Five years ago today, my mother met me after work and we went out to see my coworker’s husband play a St. Patrick’s Day gig with his band. Realizing that we didn’t frequently get a chance to have a night out, just the two of us, Mom and I snuck out of the gig early. For lack of any better idea, we decided on seeing a film and I called the cinema to find out what was playing. I vaguely remembered seeing an ad for one of the titles, that it’d looked good, and it was opening that night, so we decided to see it.
The film was V for Vendetta.
Strange how such a small and seemingly random chain of events can utterly change the course of one’s life.
It wasn’t any one thing about the film that had me bouncing out of the theatre that night (and returning to see it ten more times). From the film’s message about the value of questioning one’s government and standing up when you feel it’s gone wrong, to the gorgeous visuals and soundtrack, to V’s alliterative speech that sent shivers down my English major spine…
…I connected strongly and immediately to V and his story. Mom was…less hyper.
Because I have a tendency to be drawn to interests that no one in my Real World shares (or at least, not as strongly and obsessively), at university I quickly learned an excellent way to retain my sanity: seek out like-minded folk on the Internet. By the time V entered my life, going online didn’t take a second thought.
And there they were, on the IMDb message boards: trolls and people picking fights over nothing – complete with atrocious grammar and spelling. But hidden amongst them, genuine pearls. Women who were intelligent, geeky, funny, and shared my view of V as a shmexy man (we may never see his face, but that intellect, wit, love of art and literature, sense of justice, and ability with a blade? Yes, please. From Batman to Rorschach, I’ve always adored a good antihero.).
It took less than a week for someone to say, “Y’know, maybe we should just start our own message board and continue this conversation over there.”
From that idle comment was born The Ladies of the Shadow Gallery, founded on March 24, one week after the film’s opening night: a global community of V for Vendetta fans of all ages, many walks of life, and yes, both sexes (though the men were, admittedly, in the minority). We were never a huge group, our genuine membership topping out around 100, but we favored quality over quantity. And we had the former in abundance.
As time passed, we naturally lost members as Life intervened and they moved on to other interests. And though many of us deepened our connection through other shared interests, we still never expected the forum to last as long as it did: a full three years before I considered it truly defunct. As someone who’s not used to having a really good friendship last longer than perhaps a school year, it amazes me to remember that the moment I met some of the Vendetta Vixens (as we called ourselves), I just knew that I’d finally found friends who were going to be a part of my life for a very long time to come. And here we are, five years later.
Still, I gained much more than “just” an online community from my Veekiness (V-geekiness).
It’s because of V that I met (among so many others) Leda, iseult, and my housemate of four years (next month). In November 2007, I travelled 8000 miles to observe Guy Fawkes Day in London with a group of wonderful people – from the US, the UK, and even our adorable Danish “resident animated emote artist” – who up to then had only been names on my computer screen. Earlier that year, shortly after moving in with my housemate, I stumbled across Uncommon Knowledge’s fantastic sites during a Google search I firmly believe I was unlikely to have performed while living closer to my family, I was then so “closeted” in my hypnosis interest (yes, it was silly, I agree). By a branching chain of events, this afforded me the opportunity to break off from the holidaying Vixens for a day and meet Mark Tyrrell in person at his office in Brighton.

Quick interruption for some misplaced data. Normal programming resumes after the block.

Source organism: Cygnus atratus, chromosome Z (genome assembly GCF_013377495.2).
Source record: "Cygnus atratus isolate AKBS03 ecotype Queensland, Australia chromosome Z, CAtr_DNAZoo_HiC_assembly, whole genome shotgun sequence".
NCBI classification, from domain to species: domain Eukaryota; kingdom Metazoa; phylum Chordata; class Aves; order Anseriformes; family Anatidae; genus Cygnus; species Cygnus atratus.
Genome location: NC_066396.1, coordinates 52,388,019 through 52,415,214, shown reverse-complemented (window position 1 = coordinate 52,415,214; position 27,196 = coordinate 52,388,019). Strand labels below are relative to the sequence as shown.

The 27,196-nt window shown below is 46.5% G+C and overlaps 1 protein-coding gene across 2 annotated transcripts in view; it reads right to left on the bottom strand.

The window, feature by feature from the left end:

It’s because of living with my housemate that I’ve had opportunities like living in Oceanside with regular trips to Disneyland (where I was training her as my padawan in the Secrets of the Mouse), seeing David Tennant and Patrick Stewart perform Hamlet in Stratford-upon-Avon (2008), meeting a great group of friends here in Minnesota (both her long-standing circle and some I’ve found on my own), attending CONvergence and the Ren Fest, and other things too numerous to list.
It’s because of V directly, the friends he brought me, and (semi-)related events since that I’ve made so many homosexual, bisexual, polyamorous, and transvestite/-gender/-sexual friends, it no longer surprises me for even a second when a new acquaintance comes out to me. I’ve learned more about the LGBTQ community in the past five years than I had in the previous 27 and have developed an even stronger commitment to help them in any way I can. I’ve even been Best (Wo)Man at a bi-poly wedding!
And, of course, it’s because I found Uncommon Knowledge that my interest in psychology and hypnosis was reawakened, and that I and everyone I know have benefited in one way or another from their products. During that aforementioned Brighton meeting, I got to experience my first in-person, one-to-one hypnosis session. I have the opportunity to be helpful to a company (and people) I admire via editing, and have been set on a new educational/career path, including finally having the opportunity and “excuse” to pursue training in hypnosis.
And on and on… one event leading to another event or person or shift in perspective…
The older I get, the more I am aware of the chain of dominoes that have fallen and are yet to fall to form the image of the woman I am and will be.
And it is my unshakeable belief that much of the last five years link back to one specific domino.
Happy Vth anniVersary, V. And thank you.